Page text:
Fact Sheet

Fact Sheet: What Happens When Accreditors Sanction Colleges

Inconsistency in the sanctioning of poor-performing colleges across accrediting agencies undermines the college oversight system.

Undergraduate students walk to class at their university in College Park, Maryland, December 2017. (Getty/Astrid Riecken/The Washington Post)
Undergraduate students walk to class at their university in College Park, Maryland, December 2017. (Getty/Astrid Riecken/The Washington Post)

See also:Watching the Watchdogs: A Look at What Happens When Accreditors Sanction Colleges” by Antoinette Flores1

As gatekeepers that control whether colleges can receive federal financial aid, accrediting agencies play a critical role in ensuring the quality of postsecondary institutions. The actions an accrediting agency takes when a college fails to meet quality standards play an important role in protecting students, taxpayers, and policymakers.

Unfortunately, Center for American Progress’ review of the actions agencies had taken against underperforming colleges found a highly inconsistent system of sanctions. Accreditors’ practices differ in how frequently they take serious action, how many colleges under sanction lose accreditation, and how long colleges remain on sanction. Agencies use basic terms and definitions differently, and some fail to reveal publicly why a college is placed on sanction.

Here is an example of how little uniformity exists: Some agencies use the term “warning” to indicate a low level of concern about a college; other agencies use the term “notice”; and others do not have any sanction available to reflect low concern. Most agencies use the terms “probation” or “show cause” to reflect a high level of concern. Some agencies, however, impose probation before escalating to show cause, while others do just the opposite. Some agencies only use one or the other. Sanctions reflecting a serious level of concern—such as probation and show cause—are referred to here as Tier II sanctions.

National accreditation agencies, which oversee mostly for-profit, career-focused programs, are significantly more likely than regional agencies to place institutions on serious sanction. They are also more likely to withdraw accreditation from colleges on sanction. This may just be a function of the types of schools national agencies accredit. Many of the schools that national accreditors oversee are small privately run businesses and depend almost entirely on enrollment and student aid for revenue. Therefore, they may be less financially stable than public colleges and private nonprofits, which have various revenue sources, including state and local funding support.

Although regional agencies, which oversee mostly public and private nonprofit colleges, are less likely to sanction colleges and withdraw accreditation, they keep sanctioned colleges under scrutiny for a longer period of time than national agencies.

The author’s findings show an inconsistent system where some accreditors are more likely than others to sanction colleges and rescind their access to federal dollars. Some accreditors use sanctions as long-term monitoring and improvement tools, while others use sanctions on a much shorter timeline. Fixing the system and restoring faith in accreditation requires a serious look at how those processes can be improved.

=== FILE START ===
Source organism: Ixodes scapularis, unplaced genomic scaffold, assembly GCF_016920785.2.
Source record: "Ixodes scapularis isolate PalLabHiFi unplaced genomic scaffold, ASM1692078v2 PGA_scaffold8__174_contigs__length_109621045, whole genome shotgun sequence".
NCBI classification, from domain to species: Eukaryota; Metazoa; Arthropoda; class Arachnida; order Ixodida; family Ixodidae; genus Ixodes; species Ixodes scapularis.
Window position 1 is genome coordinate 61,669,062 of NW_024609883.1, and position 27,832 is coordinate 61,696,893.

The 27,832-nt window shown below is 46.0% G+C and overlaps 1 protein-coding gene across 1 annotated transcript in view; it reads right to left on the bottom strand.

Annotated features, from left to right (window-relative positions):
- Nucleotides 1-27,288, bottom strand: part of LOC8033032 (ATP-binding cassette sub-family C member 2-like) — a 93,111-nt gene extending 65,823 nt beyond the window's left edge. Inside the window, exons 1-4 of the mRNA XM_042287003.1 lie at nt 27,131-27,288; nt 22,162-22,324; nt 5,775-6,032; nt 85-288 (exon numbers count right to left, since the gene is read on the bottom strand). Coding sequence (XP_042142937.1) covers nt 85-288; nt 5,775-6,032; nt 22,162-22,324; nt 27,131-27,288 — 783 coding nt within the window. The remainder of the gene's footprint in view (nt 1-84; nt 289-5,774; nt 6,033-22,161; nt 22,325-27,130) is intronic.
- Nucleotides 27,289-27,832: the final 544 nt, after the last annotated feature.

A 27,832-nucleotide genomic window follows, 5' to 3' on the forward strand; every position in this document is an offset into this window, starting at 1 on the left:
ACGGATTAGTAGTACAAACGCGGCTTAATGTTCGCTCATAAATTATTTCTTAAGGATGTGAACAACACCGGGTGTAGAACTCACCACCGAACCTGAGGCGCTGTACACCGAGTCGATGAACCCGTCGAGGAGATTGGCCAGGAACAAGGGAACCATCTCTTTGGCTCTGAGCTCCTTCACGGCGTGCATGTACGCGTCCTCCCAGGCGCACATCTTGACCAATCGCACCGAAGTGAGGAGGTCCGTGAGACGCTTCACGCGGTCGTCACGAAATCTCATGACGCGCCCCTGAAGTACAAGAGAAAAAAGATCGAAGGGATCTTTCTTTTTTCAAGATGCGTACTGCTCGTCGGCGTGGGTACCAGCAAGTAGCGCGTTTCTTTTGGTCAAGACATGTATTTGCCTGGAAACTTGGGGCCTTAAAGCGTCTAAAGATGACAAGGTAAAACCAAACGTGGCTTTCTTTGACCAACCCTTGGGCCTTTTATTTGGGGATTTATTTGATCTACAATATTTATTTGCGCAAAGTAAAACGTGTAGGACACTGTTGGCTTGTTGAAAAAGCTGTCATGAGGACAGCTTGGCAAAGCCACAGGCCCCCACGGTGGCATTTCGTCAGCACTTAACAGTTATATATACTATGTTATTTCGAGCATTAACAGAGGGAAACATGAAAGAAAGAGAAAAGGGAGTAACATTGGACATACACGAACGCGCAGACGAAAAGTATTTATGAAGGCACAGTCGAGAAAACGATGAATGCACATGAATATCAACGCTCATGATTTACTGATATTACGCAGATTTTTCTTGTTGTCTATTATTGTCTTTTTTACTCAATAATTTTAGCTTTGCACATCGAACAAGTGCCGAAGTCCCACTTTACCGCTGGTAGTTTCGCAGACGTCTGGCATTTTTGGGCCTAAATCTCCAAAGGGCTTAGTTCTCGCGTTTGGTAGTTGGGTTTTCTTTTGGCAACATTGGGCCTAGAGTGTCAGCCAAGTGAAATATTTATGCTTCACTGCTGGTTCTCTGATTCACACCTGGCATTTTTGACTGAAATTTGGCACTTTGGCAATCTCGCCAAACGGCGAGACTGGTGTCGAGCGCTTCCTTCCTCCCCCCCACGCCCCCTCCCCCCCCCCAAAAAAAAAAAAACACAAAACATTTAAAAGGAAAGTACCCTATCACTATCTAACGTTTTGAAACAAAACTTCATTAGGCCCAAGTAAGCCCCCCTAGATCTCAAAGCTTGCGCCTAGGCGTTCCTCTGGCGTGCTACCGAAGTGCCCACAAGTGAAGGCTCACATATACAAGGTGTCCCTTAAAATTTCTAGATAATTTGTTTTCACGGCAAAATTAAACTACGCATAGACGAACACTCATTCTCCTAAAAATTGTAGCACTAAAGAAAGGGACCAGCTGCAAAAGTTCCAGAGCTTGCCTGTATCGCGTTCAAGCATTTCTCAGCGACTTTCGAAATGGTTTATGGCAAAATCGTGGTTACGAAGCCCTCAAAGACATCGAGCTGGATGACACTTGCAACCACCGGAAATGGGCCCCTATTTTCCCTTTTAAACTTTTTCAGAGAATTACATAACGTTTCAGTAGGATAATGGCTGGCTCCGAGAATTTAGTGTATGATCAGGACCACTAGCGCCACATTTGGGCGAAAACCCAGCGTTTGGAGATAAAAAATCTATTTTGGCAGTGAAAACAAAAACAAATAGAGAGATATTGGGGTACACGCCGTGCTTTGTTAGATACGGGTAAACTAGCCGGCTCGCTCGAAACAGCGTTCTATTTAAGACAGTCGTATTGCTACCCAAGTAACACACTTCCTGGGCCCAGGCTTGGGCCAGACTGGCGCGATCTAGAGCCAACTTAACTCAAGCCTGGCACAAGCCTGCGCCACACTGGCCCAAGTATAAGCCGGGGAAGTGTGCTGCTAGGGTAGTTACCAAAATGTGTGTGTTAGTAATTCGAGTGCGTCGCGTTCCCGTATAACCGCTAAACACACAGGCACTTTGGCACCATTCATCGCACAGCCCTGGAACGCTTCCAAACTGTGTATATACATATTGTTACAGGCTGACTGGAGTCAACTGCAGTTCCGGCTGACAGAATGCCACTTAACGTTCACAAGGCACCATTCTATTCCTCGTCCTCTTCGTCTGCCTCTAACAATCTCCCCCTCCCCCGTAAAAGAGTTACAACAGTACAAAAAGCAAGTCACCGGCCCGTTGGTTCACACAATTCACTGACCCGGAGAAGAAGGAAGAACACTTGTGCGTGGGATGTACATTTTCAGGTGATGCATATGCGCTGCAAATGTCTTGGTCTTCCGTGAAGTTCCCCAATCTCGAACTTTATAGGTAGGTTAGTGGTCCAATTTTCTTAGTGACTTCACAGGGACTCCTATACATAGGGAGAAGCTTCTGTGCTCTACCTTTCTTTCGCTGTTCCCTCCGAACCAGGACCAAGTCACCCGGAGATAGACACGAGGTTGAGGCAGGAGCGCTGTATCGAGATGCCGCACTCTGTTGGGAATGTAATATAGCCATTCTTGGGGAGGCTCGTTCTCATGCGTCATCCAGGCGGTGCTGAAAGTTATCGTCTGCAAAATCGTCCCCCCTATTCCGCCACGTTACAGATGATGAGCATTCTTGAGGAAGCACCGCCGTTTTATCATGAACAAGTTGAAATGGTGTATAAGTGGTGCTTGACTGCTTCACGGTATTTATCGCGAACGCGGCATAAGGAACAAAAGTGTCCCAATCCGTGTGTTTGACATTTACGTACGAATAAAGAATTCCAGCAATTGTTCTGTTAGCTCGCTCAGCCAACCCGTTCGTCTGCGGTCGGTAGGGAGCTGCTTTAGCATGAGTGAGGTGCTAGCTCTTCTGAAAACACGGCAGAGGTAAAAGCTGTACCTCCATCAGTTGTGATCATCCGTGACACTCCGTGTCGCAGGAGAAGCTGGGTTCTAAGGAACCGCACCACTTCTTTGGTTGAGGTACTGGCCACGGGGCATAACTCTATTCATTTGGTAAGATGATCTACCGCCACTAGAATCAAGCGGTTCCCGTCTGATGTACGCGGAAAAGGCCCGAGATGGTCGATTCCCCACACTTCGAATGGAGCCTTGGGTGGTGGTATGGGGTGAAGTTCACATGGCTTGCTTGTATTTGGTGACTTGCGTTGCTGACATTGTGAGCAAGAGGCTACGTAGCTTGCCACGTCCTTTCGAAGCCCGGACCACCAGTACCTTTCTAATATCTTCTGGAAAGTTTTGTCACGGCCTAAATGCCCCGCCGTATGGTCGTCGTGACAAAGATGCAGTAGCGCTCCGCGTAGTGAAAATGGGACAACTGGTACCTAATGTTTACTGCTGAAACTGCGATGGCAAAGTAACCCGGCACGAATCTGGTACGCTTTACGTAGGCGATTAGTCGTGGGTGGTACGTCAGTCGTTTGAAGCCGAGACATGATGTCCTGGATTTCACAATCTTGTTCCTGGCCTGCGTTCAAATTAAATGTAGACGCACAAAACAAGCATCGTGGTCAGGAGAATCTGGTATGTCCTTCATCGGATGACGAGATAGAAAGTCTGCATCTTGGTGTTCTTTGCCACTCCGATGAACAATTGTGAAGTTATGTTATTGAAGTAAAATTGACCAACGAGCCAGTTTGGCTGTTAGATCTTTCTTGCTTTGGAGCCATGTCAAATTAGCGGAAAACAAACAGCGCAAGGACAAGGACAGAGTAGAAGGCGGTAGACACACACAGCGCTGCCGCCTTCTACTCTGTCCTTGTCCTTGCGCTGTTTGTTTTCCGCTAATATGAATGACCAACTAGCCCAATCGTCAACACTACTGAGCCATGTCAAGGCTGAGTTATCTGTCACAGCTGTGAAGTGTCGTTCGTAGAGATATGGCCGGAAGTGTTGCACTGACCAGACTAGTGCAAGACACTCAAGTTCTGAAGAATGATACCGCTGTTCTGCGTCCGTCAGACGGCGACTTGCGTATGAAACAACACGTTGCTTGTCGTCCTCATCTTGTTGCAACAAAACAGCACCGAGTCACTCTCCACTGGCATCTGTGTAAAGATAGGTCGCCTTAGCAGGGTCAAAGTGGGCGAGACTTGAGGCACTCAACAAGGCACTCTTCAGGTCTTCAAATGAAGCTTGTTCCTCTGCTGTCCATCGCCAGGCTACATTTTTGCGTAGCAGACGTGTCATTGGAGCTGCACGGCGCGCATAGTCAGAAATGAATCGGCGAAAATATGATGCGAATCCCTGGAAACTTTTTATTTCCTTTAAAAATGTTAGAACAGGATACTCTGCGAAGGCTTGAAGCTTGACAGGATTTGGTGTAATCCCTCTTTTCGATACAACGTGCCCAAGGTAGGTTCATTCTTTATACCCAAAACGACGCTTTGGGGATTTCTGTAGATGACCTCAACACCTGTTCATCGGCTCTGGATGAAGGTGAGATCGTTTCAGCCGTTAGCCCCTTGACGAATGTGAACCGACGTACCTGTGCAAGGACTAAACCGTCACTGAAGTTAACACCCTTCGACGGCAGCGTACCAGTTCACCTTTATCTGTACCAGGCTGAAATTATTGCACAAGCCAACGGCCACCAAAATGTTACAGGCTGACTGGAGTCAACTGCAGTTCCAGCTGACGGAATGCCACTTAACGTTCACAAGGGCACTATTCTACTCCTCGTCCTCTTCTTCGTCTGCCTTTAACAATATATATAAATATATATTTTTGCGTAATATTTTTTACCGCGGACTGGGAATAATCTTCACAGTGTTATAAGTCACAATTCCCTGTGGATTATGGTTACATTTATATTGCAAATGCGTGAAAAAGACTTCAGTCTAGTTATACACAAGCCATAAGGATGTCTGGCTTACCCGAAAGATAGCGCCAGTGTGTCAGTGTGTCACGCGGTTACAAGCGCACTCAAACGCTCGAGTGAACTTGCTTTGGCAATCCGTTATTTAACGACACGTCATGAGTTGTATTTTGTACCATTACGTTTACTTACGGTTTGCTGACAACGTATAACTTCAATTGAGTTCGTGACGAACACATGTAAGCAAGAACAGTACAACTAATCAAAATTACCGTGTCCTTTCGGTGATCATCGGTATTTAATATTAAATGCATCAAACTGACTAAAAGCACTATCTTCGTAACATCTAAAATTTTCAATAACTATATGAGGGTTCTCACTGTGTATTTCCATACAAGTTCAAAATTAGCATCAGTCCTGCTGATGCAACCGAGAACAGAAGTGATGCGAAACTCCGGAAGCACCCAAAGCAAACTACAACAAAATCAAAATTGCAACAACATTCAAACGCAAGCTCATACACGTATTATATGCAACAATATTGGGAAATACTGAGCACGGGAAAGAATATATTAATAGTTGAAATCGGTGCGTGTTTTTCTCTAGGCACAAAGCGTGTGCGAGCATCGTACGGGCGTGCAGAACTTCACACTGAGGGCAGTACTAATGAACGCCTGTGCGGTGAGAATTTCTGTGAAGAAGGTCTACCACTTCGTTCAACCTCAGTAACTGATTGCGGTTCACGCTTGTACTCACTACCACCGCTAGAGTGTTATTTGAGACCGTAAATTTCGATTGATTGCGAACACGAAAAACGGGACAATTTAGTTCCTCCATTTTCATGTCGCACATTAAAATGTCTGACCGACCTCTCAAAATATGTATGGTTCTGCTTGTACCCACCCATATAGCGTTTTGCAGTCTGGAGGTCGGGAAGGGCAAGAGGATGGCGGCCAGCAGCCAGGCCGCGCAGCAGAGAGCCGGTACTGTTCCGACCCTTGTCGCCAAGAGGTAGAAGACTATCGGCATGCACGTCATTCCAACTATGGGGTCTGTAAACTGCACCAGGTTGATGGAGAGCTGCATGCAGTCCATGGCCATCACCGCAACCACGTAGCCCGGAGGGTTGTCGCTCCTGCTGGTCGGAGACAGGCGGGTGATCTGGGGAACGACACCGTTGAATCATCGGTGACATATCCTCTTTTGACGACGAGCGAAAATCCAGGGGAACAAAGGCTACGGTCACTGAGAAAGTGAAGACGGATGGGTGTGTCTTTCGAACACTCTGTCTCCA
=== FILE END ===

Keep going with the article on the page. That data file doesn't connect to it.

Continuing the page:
• Standardize accreditor sanction terminology. Clear terms and definitions can help the public and the federal government understand the seriousness and implications of the actions agencies take. Congress can require a single federal definition for all major actions and terms, including sanctions and key outcomes, to fix the current inconsistencies.
  • Standardize the application of accreditor sanctions. The author’s analysis found that different accreditors use the same type of sanction in different ways—sometimes as a quick reprimand and sometimes as the basis for ongoing monitoring. Serious sanctions should be applied for similar time frames across agencies. A standard timeline needs to account for a minimum time for how long it should reasonably take an institution to improve. No institution should be given an all-clear before the minimum sanction period ends.
  • Increase transparency and disclosure, including on reasons why sanctions are issued and evidence they should be removed. To improve the oversight system, accreditors should be required to inform the U.S. Department of Education and the public when they issue or remove a sanction and provide an explanation of why the sanction was issued or removed. Sanctioned colleges should be required to publicly disclose sanctions and inform all current and prospective students.
  • Update and improve the database of accrediting decisions. The Obama administration created an accreditor reporting portal that, in theory, should include a history of accreditor decisions, including reasons for sanctions’ enforcement and removal. Not all agencies are currently following the guidance and submitting necessary documents. Further, the information is not being used to create a searchable, historical public record of accreditor actions as intended.

Antoinette Flores is an associate director for Postsecondary Education at the Center for American Progress.


  1. For more information on this topic and to view a complete list of sources, see Antoinette Flores, “Watching the Watchdogs: A Look at What Happens When Accreditors Sanction Colleges” (Washington: Center for American Progress, 2016), available at https://americanprogress.org/issues/education-postsecondary/reports/2016/06/21/139529/watching-the-watchdogs/.

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Antoinette Flores

Managing Director, Postsecondary Education